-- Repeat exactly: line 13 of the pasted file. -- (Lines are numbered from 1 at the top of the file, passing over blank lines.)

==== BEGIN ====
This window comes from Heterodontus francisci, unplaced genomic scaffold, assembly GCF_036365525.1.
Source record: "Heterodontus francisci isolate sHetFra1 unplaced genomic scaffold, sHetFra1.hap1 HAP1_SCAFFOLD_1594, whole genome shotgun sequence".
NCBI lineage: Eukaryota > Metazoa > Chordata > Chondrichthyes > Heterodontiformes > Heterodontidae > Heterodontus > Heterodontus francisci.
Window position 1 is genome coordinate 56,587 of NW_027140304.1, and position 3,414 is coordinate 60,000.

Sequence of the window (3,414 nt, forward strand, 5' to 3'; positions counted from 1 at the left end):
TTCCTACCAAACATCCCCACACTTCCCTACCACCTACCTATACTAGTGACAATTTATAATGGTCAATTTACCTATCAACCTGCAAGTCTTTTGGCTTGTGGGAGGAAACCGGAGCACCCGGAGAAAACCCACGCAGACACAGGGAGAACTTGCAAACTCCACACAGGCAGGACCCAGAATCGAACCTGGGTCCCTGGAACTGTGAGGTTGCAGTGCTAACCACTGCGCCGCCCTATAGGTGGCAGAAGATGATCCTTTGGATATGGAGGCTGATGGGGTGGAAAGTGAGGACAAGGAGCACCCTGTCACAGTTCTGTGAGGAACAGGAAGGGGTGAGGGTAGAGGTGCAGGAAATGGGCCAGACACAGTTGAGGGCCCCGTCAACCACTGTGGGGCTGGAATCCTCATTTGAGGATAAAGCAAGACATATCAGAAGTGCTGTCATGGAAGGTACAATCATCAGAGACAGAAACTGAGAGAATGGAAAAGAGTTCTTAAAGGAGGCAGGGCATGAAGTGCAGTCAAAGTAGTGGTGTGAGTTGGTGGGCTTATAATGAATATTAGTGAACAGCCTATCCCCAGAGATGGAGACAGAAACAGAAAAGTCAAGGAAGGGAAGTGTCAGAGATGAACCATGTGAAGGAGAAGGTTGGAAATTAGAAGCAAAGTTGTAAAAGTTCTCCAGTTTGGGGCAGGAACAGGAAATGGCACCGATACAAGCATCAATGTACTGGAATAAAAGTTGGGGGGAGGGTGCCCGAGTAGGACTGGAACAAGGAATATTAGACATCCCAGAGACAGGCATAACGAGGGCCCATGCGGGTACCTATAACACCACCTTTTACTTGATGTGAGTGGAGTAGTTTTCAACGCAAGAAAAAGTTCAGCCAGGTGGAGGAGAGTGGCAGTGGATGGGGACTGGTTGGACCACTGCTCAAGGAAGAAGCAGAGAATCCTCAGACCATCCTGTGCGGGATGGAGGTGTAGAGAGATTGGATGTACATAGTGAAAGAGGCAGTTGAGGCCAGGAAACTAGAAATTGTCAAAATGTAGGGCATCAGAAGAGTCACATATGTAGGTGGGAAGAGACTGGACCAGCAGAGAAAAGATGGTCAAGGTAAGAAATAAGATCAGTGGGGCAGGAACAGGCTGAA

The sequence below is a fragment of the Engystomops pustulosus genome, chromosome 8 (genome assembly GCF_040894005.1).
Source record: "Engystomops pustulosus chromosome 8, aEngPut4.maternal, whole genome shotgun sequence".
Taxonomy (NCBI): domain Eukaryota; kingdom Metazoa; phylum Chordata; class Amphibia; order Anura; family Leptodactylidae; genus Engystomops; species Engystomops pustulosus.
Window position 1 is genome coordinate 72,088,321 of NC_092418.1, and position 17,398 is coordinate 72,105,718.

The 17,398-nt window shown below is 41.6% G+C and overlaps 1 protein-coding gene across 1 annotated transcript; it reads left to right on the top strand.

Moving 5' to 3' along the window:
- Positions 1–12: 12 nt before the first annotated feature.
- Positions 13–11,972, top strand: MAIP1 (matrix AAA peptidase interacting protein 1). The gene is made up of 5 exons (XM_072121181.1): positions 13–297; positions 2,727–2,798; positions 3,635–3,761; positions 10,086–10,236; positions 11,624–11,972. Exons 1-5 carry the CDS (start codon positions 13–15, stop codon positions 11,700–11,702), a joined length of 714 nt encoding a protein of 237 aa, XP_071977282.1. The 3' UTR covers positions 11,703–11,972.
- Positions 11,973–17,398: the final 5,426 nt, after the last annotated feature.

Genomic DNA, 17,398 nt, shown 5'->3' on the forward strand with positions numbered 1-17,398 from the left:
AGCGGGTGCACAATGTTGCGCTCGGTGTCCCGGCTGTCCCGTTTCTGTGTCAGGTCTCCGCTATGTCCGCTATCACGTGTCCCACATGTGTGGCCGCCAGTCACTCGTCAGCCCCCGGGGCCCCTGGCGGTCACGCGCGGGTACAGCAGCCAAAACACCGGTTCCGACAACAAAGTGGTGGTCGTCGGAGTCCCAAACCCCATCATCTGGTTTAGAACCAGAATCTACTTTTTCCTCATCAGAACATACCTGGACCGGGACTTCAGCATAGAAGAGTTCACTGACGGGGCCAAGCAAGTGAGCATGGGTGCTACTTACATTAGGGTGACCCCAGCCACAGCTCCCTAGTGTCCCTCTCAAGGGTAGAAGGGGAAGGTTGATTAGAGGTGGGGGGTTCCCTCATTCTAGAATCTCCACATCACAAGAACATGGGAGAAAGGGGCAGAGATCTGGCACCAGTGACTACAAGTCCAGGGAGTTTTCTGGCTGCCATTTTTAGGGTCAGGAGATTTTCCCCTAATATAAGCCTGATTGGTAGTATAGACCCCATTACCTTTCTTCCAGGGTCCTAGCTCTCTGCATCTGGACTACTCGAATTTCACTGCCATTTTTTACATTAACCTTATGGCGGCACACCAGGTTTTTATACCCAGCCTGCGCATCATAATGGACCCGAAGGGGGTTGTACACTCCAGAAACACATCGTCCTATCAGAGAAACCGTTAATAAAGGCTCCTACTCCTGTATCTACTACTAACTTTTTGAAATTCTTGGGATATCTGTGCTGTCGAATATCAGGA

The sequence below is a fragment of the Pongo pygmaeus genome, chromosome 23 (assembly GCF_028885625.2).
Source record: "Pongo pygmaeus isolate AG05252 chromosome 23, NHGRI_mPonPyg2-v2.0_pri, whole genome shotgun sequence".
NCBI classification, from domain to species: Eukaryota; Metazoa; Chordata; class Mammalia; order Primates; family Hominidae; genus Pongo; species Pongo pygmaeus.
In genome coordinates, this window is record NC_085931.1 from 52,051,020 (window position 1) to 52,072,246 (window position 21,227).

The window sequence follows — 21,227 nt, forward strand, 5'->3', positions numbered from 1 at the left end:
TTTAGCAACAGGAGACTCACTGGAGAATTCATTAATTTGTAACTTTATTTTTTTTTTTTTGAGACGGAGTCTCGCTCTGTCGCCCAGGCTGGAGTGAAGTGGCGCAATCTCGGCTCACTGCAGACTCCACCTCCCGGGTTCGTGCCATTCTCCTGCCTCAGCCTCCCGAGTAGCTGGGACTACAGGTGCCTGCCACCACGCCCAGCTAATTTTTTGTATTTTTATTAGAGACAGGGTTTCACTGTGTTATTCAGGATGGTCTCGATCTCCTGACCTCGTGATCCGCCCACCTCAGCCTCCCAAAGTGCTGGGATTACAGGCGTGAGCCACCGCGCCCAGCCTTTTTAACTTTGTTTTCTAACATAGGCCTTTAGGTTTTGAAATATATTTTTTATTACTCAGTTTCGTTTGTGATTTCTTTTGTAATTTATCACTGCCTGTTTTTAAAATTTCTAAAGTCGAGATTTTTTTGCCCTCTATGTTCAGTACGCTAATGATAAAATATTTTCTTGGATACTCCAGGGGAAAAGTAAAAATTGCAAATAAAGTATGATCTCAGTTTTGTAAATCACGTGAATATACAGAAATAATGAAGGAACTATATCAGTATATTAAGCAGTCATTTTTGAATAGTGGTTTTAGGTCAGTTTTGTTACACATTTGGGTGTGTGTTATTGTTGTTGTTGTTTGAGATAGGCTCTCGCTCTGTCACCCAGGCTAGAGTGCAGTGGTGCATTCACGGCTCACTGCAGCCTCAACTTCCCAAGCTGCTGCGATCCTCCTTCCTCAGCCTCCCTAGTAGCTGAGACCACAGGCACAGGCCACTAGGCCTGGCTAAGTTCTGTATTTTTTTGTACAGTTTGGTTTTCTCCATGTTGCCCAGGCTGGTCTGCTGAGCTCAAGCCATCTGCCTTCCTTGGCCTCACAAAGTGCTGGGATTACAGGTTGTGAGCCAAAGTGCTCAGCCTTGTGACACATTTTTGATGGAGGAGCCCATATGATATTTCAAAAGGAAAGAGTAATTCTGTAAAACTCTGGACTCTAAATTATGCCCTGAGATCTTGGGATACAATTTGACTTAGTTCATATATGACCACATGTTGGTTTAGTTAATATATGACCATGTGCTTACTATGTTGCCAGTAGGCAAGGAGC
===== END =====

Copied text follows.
- Positions 1–12: 12 nt before the first annotated feature.